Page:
ADHD and Emotional Dysregulation: Support for Navigating Life’s Challenges
Flying off the handle. Flipping your lid. Melting down. Any way you say it, when...
Jan 02, 2015
As academic coaches, we have a unique opportunity to observe our students’ learning over time, across subject areas, and through a variety of assignments over the span of a school year. We gain insight into what causes students' poor academic performance and teach them tools and strategies to increase their effectiveness. Some of us (myself included) work with students who are taking the same course, with the same curriculum, in the same school, at the same time, but with different teachers. What’s astonishing is how very different those students’ learning experiences can be when the syllabi are nearly identical. It’s got to be the teacher, right?
Turns out, there’s plenty to consider when accounting for differences in academic performance:
The fit between teacher and student, personality-wise
A student’s strengths and challenges as they relate to the subject matter
A teacher’s skill in presenting material and developing assignments that encourage deep understanding of a given topic
How a student manages the short and long-term assignments for a class amid competing demands of other classes and activities. (This is a big part of how academic coaching helps students to achieve success.)
As this list reveals, it’s not just the teacher’s ability to instruct or to be warm and fuzzy; there are other elements at play when we consider a parent's question: Why is my child struggling in school?
Recently, Laurie Levy, writing for the Huffington Post (15 Ideas From Parents About What Constitutes High Quality Learning), reviewed parents’ feedback on how to enhance children’s learning at school.* Levy reflects parents’ frustrations with standardized testing and the trend toward introducing academics to younger and younger children. Parents also noted the importance of teachers’ roles in fostering executive function development.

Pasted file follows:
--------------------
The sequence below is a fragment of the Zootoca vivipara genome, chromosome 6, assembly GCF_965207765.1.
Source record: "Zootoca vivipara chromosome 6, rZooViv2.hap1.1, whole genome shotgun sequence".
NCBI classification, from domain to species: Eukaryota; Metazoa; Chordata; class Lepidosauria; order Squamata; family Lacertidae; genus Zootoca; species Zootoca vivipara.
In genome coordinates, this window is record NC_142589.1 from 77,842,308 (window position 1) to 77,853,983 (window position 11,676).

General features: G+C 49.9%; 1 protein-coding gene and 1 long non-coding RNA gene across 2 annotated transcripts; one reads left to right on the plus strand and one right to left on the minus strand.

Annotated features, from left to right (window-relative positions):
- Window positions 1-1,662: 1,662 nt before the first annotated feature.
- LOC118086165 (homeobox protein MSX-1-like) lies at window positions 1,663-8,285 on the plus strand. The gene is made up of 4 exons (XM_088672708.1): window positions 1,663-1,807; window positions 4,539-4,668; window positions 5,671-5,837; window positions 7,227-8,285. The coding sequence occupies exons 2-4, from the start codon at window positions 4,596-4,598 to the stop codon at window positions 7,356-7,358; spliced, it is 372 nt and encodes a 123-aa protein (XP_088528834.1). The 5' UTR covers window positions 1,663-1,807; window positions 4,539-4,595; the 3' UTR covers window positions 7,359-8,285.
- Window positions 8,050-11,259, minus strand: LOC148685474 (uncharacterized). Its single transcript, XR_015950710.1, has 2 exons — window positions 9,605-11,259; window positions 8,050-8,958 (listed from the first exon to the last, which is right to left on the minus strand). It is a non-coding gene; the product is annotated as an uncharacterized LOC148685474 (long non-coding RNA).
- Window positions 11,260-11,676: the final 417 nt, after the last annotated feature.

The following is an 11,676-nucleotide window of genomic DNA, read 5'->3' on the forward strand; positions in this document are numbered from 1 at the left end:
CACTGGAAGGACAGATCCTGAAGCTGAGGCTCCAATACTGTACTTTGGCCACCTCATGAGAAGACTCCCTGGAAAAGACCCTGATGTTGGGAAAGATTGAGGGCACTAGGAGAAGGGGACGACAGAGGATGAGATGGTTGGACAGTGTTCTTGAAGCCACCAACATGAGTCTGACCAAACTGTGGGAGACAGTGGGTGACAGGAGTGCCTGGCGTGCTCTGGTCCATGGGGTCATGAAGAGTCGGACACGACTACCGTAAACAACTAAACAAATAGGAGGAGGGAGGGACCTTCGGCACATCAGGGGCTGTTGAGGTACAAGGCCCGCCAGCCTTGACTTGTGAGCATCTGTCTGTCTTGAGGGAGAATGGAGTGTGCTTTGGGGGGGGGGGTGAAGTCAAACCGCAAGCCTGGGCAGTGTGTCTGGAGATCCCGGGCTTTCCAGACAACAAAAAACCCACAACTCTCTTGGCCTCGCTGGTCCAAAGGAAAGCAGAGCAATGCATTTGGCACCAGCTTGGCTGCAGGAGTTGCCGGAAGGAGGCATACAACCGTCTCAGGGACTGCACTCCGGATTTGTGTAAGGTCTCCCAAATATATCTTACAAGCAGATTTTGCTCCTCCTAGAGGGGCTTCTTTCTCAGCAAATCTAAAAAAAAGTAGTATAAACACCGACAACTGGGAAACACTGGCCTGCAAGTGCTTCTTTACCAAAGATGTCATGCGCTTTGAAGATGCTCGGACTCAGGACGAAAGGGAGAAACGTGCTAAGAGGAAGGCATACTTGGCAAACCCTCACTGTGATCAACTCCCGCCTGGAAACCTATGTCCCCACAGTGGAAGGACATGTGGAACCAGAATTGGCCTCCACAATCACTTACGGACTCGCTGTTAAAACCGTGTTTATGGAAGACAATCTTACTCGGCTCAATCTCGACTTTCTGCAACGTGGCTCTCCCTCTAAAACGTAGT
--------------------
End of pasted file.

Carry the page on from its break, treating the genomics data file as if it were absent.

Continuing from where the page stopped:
Classrooms that are too visually stimulating can distract students with attention challenges. Strategies such as labeling bins and shelves help students learn to categorize and take ownership for keeping a classroom tidy. Additionally, many students need support to manage their desks and to create systems to maintain their materials.
“Set up "quiet corners" or areas where kids can go when they need a break.”
Students who are working on emotional regulation skills need ready access to apply strategies they are learning from supports ranging from Occupational Therapists, to Speech-Language Pathologists, Psychologists, School Counselors, and Yoga Therapists. Students can benefit from establishing a quiet corner within the classroom, as it destigmatizes use of strategies by not banishing the child from the classroom, and provides a model of self-advocacy for the entire class.
Other parents’ ideas from Levy’s article relate to metacognition for both students and teachers:
This proactive approach can help both the the teacher and the student recalibrate and review before getting stuck in a big learning gap. Sometimes, a reason for students' poor academic performance is when formal exams are few and the amount of material is great. I see this issue with students who have vocabulary tests throughout the year that are cumulative in nature. If the earlier material is not well-learned, adding new information on top of that becomes an avalanche to students, unless systems (such as Quizlet) are in place to constantly self-test.
“How do teachers communicate what success looks like so students know when they are getting it (modeling, self assessment, rubrics)?”